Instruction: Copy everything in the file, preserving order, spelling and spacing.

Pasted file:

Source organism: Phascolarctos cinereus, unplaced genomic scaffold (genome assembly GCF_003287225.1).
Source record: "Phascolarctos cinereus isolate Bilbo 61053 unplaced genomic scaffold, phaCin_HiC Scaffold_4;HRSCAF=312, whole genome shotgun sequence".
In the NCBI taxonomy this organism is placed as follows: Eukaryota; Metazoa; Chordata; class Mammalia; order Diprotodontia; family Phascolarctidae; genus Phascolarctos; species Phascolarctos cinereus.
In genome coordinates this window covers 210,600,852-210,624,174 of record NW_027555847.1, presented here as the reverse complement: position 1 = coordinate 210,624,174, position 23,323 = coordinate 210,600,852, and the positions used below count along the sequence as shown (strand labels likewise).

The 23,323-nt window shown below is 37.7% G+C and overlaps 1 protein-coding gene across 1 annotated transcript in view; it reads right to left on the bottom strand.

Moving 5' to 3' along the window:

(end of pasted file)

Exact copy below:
Source organism: Phascolarctos cinereus, unplaced genomic scaffold (genome assembly GCF_003287225.1).
Source record: "Phascolarctos cinereus isolate Bilbo 61053 unplaced genomic scaffold, phaCin_HiC Scaffold_4;HRSCAF=312, whole genome shotgun sequence".
In the NCBI taxonomy this organism is placed as follows: Eukaryota; Metazoa; Chordata; class Mammalia; order Diprotodontia; family Phascolarctidae; genus Phascolarctos; species Phascolarctos cinereus.
In genome coordinates this window covers 210,600,852-210,624,174 of record NW_027555847.1, presented here as the reverse complement: position 1 = coordinate 210,624,174, position 23,323 = coordinate 210,600,852, and the positions used below count along the sequence as shown (strand labels likewise).

The 23,323-nt window shown below is 37.7% G+C and overlaps 1 protein-coding gene across 1 annotated transcript in view; it reads right to left on the bottom strand.

Moving 5' to 3' along the window: